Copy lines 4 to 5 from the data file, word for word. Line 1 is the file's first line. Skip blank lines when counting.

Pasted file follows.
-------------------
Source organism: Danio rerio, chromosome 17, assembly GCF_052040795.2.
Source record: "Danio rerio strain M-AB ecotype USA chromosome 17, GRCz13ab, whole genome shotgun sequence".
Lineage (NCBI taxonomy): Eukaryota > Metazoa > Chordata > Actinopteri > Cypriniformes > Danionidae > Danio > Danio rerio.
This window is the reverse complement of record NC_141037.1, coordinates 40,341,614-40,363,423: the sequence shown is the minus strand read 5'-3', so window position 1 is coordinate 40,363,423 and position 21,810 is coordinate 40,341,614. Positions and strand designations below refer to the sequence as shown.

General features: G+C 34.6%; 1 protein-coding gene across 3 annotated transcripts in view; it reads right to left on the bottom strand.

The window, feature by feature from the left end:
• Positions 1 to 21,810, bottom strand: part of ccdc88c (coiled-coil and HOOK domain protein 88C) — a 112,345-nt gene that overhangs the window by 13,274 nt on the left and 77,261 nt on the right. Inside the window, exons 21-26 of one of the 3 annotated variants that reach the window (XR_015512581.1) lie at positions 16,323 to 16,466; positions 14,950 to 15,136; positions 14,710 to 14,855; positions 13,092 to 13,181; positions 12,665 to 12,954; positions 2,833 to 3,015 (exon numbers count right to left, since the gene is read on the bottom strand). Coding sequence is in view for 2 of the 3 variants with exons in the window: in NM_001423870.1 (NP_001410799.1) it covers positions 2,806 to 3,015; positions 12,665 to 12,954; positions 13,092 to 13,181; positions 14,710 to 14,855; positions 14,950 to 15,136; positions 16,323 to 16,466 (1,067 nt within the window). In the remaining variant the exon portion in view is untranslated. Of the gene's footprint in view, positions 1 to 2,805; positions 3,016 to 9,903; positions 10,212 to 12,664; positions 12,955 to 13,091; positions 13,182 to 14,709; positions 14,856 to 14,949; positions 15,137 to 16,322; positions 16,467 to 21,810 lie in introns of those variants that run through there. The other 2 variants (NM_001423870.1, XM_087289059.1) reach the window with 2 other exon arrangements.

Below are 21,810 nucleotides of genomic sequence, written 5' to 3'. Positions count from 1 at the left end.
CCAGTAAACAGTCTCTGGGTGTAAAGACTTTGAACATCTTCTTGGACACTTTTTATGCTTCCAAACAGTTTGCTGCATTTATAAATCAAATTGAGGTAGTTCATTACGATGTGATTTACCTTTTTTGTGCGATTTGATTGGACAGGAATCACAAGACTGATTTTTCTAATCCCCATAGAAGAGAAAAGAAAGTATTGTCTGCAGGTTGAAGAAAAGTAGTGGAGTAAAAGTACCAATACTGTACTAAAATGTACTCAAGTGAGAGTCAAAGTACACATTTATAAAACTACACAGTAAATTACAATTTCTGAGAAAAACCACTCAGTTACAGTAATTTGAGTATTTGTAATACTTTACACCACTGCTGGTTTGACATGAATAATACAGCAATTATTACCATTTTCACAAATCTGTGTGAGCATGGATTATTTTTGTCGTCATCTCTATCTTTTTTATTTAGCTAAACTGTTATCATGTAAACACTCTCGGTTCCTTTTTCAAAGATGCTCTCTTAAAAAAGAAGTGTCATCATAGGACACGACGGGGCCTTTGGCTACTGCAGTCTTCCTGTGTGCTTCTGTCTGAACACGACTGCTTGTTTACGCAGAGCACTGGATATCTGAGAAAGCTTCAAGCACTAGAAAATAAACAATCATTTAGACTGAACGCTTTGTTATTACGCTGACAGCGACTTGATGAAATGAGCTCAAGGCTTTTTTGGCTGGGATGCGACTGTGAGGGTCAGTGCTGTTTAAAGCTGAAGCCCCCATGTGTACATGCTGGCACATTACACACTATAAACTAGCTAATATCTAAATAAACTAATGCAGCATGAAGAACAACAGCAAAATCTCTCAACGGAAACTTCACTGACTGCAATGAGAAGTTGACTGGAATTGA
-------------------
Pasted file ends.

This window is the reverse complement of record NC_141037.1, coordinates 40,341,614-40,363,423: the sequence shown is the minus strand read 5'-3', so window position 1 is coordinate 40,363,423 and position 21,810 is coordinate 40,341,614. Positions and strand designations below refer to the sequence as shown.

General features: G+C 34.6%; 1 protein-coding gene across 3 annotated transcripts in view; it reads right to left on the bottom strand.